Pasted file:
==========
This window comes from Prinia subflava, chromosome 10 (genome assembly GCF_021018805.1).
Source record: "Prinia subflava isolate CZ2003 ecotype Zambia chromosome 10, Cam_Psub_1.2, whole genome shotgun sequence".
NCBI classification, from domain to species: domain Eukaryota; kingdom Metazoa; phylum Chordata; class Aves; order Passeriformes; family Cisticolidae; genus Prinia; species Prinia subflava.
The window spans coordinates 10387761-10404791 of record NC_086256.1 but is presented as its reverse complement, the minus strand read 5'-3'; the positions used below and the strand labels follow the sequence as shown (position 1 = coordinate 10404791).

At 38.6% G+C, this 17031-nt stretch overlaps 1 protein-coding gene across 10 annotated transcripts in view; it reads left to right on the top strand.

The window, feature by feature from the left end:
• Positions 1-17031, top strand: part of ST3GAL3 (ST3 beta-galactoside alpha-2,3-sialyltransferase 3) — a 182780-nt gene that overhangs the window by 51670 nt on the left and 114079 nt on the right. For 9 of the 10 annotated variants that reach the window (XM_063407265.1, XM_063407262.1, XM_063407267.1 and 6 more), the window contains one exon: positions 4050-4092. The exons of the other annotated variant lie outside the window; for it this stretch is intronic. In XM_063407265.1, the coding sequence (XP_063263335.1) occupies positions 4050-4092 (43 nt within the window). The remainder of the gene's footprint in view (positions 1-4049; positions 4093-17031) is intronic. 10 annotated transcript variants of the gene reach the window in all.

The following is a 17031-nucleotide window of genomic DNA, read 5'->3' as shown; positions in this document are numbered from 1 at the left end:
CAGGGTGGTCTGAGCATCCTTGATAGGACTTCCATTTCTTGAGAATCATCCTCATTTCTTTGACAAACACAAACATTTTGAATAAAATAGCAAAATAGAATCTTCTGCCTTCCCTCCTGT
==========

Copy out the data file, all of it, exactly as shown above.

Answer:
This window comes from Prinia subflava, chromosome 10 (genome assembly GCF_021018805.1).
Source record: "Prinia subflava isolate CZ2003 ecotype Zambia chromosome 10, Cam_Psub_1.2, whole genome shotgun sequence".
NCBI classification, from domain to species: domain Eukaryota; kingdom Metazoa; phylum Chordata; class Aves; order Passeriformes; family Cisticolidae; genus Prinia; species Prinia subflava.
The window spans coordinates 10387761-10404791 of record NC_086256.1 but is presented as its reverse complement, the minus strand read 5'-3'; the positions used below and the strand labels follow the sequence as shown (position 1 = coordinate 10404791).

At 38.6% G+C, this 17031-nt stretch overlaps 1 protein-coding gene across 10 annotated transcripts in view; it reads left to right on the top strand.

The window, feature by feature from the left end:
• Positions 1-17031, top strand: part of ST3GAL3 (ST3 beta-galactoside alpha-2,3-sialyltransferase 3) — a 182780-nt gene that overhangs the window by 51670 nt on the left and 114079 nt on the right. For 9 of the 10 annotated variants that reach the window (XM_063407265.1, XM_063407262.1, XM_063407267.1 and 6 more), the window contains one exon: positions 4050-4092. The exons of the other annotated variant lie outside the window; for it this stretch is intronic. In XM_063407265.1, the coding sequence (XP_063263335.1) occupies positions 4050-4092 (43 nt within the window). The remainder of the gene's footprint in view (positions 1-4049; positions 4093-17031) is intronic. 10 annotated transcript variants of the gene reach the window in all.

The following is a 17031-nucleotide window of genomic DNA, read 5'->3' as shown; positions in this document are numbered from 1 at the left end:
CAGGGTGGTCTGAGCATCCTTGATAGGACTTCCATTTCTTGAGAATCATCCTCATTTCTTTGACAAACACAAACATTTTGAATAAAATAGCAAAATAGAATCTTCTGCCTTCCCTCCTGT